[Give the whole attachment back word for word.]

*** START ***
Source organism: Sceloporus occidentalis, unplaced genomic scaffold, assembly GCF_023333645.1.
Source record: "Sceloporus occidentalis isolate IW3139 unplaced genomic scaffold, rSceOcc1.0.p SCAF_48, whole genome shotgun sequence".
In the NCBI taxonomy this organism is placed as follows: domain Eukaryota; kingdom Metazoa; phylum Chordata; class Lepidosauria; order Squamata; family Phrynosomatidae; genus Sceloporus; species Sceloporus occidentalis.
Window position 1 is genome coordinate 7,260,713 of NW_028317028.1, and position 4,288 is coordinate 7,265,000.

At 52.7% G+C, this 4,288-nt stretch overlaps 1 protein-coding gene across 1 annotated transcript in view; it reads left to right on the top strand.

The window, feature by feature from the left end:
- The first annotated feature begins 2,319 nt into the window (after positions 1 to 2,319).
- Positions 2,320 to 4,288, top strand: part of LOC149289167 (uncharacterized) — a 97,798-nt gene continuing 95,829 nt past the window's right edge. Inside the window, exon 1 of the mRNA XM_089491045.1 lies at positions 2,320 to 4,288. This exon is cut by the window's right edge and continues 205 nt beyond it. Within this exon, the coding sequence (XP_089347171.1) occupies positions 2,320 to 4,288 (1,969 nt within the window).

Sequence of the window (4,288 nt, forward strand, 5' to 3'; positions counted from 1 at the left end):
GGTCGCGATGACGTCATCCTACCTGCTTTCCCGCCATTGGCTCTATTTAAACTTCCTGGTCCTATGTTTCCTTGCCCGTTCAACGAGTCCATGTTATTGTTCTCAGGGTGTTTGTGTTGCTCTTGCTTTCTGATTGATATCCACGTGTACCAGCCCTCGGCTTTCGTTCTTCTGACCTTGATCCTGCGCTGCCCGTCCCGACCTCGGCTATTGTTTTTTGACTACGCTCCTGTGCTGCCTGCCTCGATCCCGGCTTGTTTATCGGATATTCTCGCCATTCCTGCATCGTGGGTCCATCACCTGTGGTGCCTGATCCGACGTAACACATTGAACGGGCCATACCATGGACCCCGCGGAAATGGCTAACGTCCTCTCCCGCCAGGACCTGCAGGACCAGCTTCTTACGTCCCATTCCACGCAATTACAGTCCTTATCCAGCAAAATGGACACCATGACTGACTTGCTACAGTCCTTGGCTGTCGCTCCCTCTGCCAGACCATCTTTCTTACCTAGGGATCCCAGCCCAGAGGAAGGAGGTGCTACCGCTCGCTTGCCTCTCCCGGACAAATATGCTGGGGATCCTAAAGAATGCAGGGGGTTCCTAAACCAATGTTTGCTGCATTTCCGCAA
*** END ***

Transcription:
Source organism: Sceloporus occidentalis, unplaced genomic scaffold, assembly GCF_023333645.1.
Source record: "Sceloporus occidentalis isolate IW3139 unplaced genomic scaffold, rSceOcc1.0.p SCAF_48, whole genome shotgun sequence".
In the NCBI taxonomy this organism is placed as follows: domain Eukaryota; kingdom Metazoa; phylum Chordata; class Lepidosauria; order Squamata; family Phrynosomatidae; genus Sceloporus; species Sceloporus occidentalis.
Window position 1 is genome coordinate 7,260,713 of NW_028317028.1, and position 4,288 is coordinate 7,265,000.

At 52.7% G+C, this 4,288-nt stretch overlaps 1 protein-coding gene across 1 annotated transcript in view; it reads left to right on the top strand.

The window, feature by feature from the left end:
- The first annotated feature begins 2,319 nt into the window (after positions 1 to 2,319).
- Positions 2,320 to 4,288, top strand: part of LOC149289167 (uncharacterized) — a 97,798-nt gene continuing 95,829 nt past the window's right edge. Inside the window, exon 1 of the mRNA XM_089491045.1 lies at positions 2,320 to 4,288. This exon is cut by the window's right edge and continues 205 nt beyond it. Within this exon, the coding sequence (XP_089347171.1) occupies positions 2,320 to 4,288 (1,969 nt within the window).

Sequence of the window (4,288 nt, forward strand, 5' to 3'; positions counted from 1 at the left end):
GGTCGCGATGACGTCATCCTACCTGCTTTCCCGCCATTGGCTCTATTTAAACTTCCTGGTCCTATGTTTCCTTGCCCGTTCAACGAGTCCATGTTATTGTTCTCAGGGTGTTTGTGTTGCTCTTGCTTTCTGATTGATATCCACGTGTACCAGCCCTCGGCTTTCGTTCTTCTGACCTTGATCCTGCGCTGCCCGTCCCGACCTCGGCTATTGTTTTTTGACTACGCTCCTGTGCTGCCTGCCTCGATCCCGGCTTGTTTATCGGATATTCTCGCCATTCCTGCATCGTGGGTCCATCACCTGTGGTGCCTGATCCGACGTAACACATTGAACGGGCCATACCATGGACCCCGCGGAAATGGCTAACGTCCTCTCCCGCCAGGACCTGCAGGACCAGCTTCTTACGTCCCATTCCACGCAATTACAGTCCTTATCCAGCAAAATGGACACCATGACTGACTTGCTACAGTCCTTGGCTGTCGCTCCCTCTGCCAGACCATCTTTCTTACCTAGGGATCCCAGCCCAGAGGAAGGAGGTGCTACCGCTCGCTTGCCTCTCCCGGACAAATATGCTGGGGATCCTAAAGAATGCAGGGGGTTCCTAAACCAATGTTTGCTGCATTTCCGCAA